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CCLX. E. eudesmioides F.v.M.

In Fragm. ii, 35 (1860).

FOLLOWING is a translation of the original:—

Dull green, leaves alternate, opposite or sub-opposite, ovate or narrow-lanceolate, acute or acuminate, slightly curved, more seldom sub-falcate, spreading and prominently penniveined, covered with bright dots, umbels with not more than three flowers, peduncles and pedicels shorter than the calyx, rarely of the same length. Buds obovate, indistinctly tetragonous, calyx-tube ovate-campanulate, two or three times longer than the hemispherical operculum, the tooth of the fascicle of stamens thickened, semiorbicular and pointed; fruits ovate-campanulate, scarcely angled, 3–4 celled, the vertex of the capsule smooth, valves inserted near the margin of the fruit, the fertile seeds surrounded by a very narrow wing.

In sandy plains and limestone hills near the Murchison River, at least up to Mount Curious, as well as towards the Bay (Shark's) (Walcott and Oldfield).

Shrub 4–12 feet high. Called “Mallalie” by the aborigines. Branches rather smooth, branchlets compressed tetragonous. Leaves for the most part ½–4 inches long, ¼–1 inch broad, with very short and sometimes long petioles, thinly coriaceous, imperforate when old, marginate, pale-green, never hoary, peripheral veins rather distant from the margin. Peduncles at first about 2 lines long, seldom longer, like the pedicels more or less angular. Operculum traversed with four very smooth sutures often scarcely to be observed. Calyx-tube 2–3 lines long, hardly denticulate. Stamen-bundles alternating with the calyx-teeth, leaving behind an incurved tooth with a semiorbicular contracted base. Filaments white or yellowish; rose-coloured at the base, the longer ones 2½ lines long. Anthers pale, sub-ovate. Style barely a line long. The indurated fruit ?–½ inch long, with the mouth sometimes distinctly and sometimes not at all contracted, wrinkled. Sterile seeds yellow, less than a line long, angular; fertile seeds blackish, 1?–2 lines long, rhomboid-subovate, acutely angled, very narrowly and thinly winged near the margin.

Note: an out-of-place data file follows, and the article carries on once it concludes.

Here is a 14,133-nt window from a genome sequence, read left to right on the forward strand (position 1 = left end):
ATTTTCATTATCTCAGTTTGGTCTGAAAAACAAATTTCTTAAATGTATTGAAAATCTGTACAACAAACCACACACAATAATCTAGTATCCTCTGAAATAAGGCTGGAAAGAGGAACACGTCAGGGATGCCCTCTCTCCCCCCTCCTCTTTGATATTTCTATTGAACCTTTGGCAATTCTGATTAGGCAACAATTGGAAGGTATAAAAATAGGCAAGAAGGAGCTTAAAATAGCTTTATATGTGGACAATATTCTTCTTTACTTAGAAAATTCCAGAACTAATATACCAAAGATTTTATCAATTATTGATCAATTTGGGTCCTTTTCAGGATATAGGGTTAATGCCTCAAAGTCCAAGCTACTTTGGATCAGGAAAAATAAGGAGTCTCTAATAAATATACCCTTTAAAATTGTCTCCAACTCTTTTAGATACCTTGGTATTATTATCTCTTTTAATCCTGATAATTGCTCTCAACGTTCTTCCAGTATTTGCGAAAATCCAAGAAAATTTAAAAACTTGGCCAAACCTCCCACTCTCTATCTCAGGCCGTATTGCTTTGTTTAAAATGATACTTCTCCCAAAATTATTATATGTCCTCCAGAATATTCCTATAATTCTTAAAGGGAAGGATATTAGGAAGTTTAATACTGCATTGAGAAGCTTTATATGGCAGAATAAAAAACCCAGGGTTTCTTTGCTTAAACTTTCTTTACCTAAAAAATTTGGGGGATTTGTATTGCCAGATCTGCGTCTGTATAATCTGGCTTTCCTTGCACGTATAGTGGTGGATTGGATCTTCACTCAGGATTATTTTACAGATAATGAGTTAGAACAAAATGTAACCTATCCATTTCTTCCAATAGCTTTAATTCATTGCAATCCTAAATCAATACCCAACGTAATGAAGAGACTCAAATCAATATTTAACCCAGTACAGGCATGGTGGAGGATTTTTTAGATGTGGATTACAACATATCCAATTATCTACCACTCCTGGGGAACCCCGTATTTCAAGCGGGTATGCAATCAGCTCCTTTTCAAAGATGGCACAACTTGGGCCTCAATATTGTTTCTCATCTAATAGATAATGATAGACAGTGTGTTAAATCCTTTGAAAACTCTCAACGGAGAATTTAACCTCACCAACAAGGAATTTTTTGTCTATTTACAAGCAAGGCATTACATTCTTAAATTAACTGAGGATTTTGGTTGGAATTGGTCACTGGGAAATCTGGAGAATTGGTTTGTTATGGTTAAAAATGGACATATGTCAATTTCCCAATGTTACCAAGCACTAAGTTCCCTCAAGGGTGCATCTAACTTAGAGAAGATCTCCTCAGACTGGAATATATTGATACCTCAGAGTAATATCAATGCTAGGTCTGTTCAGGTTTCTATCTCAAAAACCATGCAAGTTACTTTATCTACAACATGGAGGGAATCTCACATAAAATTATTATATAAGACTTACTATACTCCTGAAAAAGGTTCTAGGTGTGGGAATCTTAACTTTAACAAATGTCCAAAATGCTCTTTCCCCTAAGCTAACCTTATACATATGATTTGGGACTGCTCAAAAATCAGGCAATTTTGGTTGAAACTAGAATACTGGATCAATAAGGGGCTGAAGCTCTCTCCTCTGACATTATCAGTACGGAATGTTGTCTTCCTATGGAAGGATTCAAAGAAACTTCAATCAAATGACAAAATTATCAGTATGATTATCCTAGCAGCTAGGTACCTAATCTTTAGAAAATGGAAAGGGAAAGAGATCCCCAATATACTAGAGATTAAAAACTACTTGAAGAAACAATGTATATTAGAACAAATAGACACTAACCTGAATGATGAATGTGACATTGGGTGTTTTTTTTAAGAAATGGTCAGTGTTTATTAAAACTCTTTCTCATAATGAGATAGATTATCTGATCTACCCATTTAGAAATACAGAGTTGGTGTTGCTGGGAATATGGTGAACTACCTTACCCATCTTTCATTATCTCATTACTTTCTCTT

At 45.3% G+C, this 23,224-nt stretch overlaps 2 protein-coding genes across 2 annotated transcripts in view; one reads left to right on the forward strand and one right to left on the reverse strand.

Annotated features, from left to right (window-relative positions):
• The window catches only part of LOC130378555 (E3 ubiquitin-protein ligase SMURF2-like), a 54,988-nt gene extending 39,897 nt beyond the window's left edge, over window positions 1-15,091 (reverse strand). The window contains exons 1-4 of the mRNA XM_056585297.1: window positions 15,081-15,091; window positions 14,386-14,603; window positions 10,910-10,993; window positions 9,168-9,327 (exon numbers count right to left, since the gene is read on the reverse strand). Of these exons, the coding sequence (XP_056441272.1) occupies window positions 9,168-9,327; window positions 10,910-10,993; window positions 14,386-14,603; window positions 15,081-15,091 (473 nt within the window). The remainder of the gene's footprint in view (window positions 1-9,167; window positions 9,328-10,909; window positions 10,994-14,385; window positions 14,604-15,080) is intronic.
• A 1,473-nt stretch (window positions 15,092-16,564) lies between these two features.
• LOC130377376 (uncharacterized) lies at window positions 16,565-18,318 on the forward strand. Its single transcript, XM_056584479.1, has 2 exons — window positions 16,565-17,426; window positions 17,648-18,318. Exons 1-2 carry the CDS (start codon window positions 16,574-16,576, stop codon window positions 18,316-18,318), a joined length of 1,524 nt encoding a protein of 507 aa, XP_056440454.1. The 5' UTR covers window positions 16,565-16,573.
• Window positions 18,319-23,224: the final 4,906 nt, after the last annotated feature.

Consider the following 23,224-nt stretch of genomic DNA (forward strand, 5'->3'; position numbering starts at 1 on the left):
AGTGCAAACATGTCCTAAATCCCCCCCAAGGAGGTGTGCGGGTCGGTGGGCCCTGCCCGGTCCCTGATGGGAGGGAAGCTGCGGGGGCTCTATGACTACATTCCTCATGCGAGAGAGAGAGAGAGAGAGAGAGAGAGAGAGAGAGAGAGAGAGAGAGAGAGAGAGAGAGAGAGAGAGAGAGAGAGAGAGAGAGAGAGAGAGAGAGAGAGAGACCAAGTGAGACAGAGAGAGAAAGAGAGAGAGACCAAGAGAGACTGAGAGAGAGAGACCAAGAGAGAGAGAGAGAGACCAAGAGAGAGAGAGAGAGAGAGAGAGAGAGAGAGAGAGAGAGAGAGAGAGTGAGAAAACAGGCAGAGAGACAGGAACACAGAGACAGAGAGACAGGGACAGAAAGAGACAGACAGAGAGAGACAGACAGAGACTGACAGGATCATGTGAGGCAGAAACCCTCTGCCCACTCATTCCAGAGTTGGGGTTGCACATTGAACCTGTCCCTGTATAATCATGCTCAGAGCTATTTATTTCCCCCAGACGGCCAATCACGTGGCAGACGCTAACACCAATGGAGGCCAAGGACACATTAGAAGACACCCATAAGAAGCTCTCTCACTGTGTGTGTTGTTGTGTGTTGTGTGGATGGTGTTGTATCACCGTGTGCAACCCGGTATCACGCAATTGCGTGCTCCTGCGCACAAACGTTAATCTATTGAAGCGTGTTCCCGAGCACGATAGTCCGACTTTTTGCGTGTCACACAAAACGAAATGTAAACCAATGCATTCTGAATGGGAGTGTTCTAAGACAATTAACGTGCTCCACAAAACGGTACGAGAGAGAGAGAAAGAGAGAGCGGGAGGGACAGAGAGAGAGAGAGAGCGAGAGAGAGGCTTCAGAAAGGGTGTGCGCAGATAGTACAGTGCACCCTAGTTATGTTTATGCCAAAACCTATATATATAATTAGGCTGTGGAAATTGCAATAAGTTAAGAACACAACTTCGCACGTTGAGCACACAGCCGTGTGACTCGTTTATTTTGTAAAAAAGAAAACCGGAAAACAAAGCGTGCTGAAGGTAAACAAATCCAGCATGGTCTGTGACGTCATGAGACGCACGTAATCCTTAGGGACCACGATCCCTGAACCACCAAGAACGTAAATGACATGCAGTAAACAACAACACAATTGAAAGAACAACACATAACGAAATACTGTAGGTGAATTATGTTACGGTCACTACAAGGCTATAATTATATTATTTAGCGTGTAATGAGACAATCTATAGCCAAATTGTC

The genus Eudesmia, if we except the disposition of the stamens, cannot be discerned from any species of Eucalyptus.

The filaments, rose-coloured at the base, bring this species into the list of those which have bi-coloured filaments. It belongs to a group where the reddish colour is, like that of E. Sieberiana, not wholly diffused over the whole of the filament.)

The species is described in B.Fl. iii, 260, in the following words:—

A shrub, attaining 10 feet, with a smooth bark (Oldfield). Leaves from broad-lanceolate and 4 to 5 inches long, to narrow-lanceolate and shorter, mostly mucronate-acute and often falcate, rigid, the veins rather numerous but oblique and anastomosing, very conspicuous in the narrow leaves, much less so in the larger ones, the intramarginal one usually distant from the edge. Peduncles axillary, very short, nearly terete, mostly 3-flowered. Peduncles short. Calyx-tube narrow-turbinate, 2½ to nearly 3 lines long, with four minute teeth, sometimes prominent, sometimes scarcely conspicuous. Operculum short, depressed hemispherical, very obtuse and rather thick. Stamens 2 to 3 lines long, distinctly arranged in four clusters or bundles alternating with the calyx-teeth; anthers very small, nearly globular, with distinct parallel cells. Fruit ovoid or oblong, usually ½ to nearly ¾ inch long, in some specimens (perhaps not perfect), contracted at the orifice, but usually cylindrical, the rim concave, not broad, the capsule slightly sunk, usually 3-celled.